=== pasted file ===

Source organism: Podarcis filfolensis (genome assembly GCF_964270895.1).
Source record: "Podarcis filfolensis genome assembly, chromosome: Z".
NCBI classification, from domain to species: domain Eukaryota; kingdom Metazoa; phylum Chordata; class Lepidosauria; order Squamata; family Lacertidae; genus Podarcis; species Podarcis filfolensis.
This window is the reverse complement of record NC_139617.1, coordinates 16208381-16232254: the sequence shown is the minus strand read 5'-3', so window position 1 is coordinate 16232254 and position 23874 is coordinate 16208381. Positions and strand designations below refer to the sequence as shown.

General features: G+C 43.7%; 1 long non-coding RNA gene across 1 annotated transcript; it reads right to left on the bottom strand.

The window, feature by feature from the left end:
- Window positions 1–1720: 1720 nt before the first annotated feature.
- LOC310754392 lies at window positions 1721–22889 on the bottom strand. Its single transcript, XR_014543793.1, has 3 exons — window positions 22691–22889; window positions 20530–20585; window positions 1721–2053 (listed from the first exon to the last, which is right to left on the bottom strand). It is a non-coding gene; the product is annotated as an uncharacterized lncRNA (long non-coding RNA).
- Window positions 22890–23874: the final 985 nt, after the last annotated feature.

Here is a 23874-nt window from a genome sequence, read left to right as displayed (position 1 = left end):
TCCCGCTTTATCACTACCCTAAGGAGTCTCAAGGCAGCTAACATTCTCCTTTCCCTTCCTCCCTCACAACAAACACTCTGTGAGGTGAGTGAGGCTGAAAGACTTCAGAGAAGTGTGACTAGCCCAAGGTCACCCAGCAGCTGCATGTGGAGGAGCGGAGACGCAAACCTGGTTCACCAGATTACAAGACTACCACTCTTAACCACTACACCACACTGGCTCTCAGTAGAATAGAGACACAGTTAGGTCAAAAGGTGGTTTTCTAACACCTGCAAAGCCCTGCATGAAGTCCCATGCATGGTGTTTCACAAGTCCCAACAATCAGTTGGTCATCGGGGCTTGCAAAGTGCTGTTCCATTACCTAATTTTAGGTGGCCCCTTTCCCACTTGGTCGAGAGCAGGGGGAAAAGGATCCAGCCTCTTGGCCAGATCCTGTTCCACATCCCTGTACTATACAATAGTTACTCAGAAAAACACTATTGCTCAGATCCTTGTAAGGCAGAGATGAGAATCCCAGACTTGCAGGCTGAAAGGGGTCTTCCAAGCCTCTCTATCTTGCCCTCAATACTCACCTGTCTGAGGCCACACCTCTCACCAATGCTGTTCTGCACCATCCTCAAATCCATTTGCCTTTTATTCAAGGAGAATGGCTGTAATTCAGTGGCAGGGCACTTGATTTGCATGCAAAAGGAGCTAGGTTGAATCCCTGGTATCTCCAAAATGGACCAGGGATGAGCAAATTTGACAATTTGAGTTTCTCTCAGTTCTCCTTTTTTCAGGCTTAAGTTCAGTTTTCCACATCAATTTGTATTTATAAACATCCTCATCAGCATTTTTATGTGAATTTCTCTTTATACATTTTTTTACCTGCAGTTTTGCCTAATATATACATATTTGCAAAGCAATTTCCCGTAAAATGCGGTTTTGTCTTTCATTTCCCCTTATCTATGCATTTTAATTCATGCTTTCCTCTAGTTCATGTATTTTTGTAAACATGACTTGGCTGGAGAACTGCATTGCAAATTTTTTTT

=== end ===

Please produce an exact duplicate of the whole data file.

Source organism: Podarcis filfolensis (genome assembly GCF_964270895.1).
Source record: "Podarcis filfolensis genome assembly, chromosome: Z".
NCBI classification, from domain to species: domain Eukaryota; kingdom Metazoa; phylum Chordata; class Lepidosauria; order Squamata; family Lacertidae; genus Podarcis; species Podarcis filfolensis.
This window is the reverse complement of record NC_139617.1, coordinates 16208381-16232254: the sequence shown is the minus strand read 5'-3', so window position 1 is coordinate 16232254 and position 23874 is coordinate 16208381. Positions and strand designations below refer to the sequence as shown.

General features: G+C 43.7%; 1 long non-coding RNA gene across 1 annotated transcript; it reads right to left on the bottom strand.

The window, feature by feature from the left end:
- Window positions 1–1720: 1720 nt before the first annotated feature.
- LOC310754392 lies at window positions 1721–22889 on the bottom strand. Its single transcript, XR_014543793.1, has 3 exons — window positions 22691–22889; window positions 20530–20585; window positions 1721–2053 (listed from the first exon to the last, which is right to left on the bottom strand). It is a non-coding gene; the product is annotated as an uncharacterized lncRNA (long non-coding RNA).
- Window positions 22890–23874: the final 985 nt, after the last annotated feature.

Here is a 23874-nt window from a genome sequence, read left to right as displayed (position 1 = left end):
TCCCGCTTTATCACTACCCTAAGGAGTCTCAAGGCAGCTAACATTCTCCTTTCCCTTCCTCCCTCACAACAAACACTCTGTGAGGTGAGTGAGGCTGAAAGACTTCAGAGAAGTGTGACTAGCCCAAGGTCACCCAGCAGCTGCATGTGGAGGAGCGGAGACGCAAACCTGGTTCACCAGATTACAAGACTACCACTCTTAACCACTACACCACACTGGCTCTCAGTAGAATAGAGACACAGTTAGGTCAAAAGGTGGTTTTCTAACACCTGCAAAGCCCTGCATGAAGTCCCATGCATGGTGTTTCACAAGTCCCAACAATCAGTTGGTCATCGGGGCTTGCAAAGTGCTGTTCCATTACCTAATTTTAGGTGGCCCCTTTCCCACTTGGTCGAGAGCAGGGGGAAAAGGATCCAGCCTCTTGGCCAGATCCTGTTCCACATCCCTGTACTATACAATAGTTACTCAGAAAAACACTATTGCTCAGATCCTTGTAAGGCAGAGATGAGAATCCCAGACTTGCAGGCTGAAAGGGGTCTTCCAAGCCTCTCTATCTTGCCCTCAATACTCACCTGTCTGAGGCCACACCTCTCACCAATGCTGTTCTGCACCATCCTCAAATCCATTTGCCTTTTATTCAAGGAGAATGGCTGTAATTCAGTGGCAGGGCACTTGATTTGCATGCAAAAGGAGCTAGGTTGAATCCCTGGTATCTCCAAAATGGACCAGGGATGAGCAAATTTGACAATTTGAGTTTCTCTCAGTTCTCCTTTTTTCAGGCTTAAGTTCAGTTTTCCACATCAATTTGTATTTATAAACATCCTCATCAGCATTTTTATGTGAATTTCTCTTTATACATTTTTTTACCTGCAGTTTTGCCTAATATATACATATTTGCAAAGCAATTTCCCGTAAAATGCGGTTTTGTCTTTCATTTCCCCTTATCTATGCATTTTAATTCATGCTTTCCTCTAGTTCATGTATTTTTGTAAACATGACTTGGCTGGAGAACTGCATTGCAAATTTTTTTT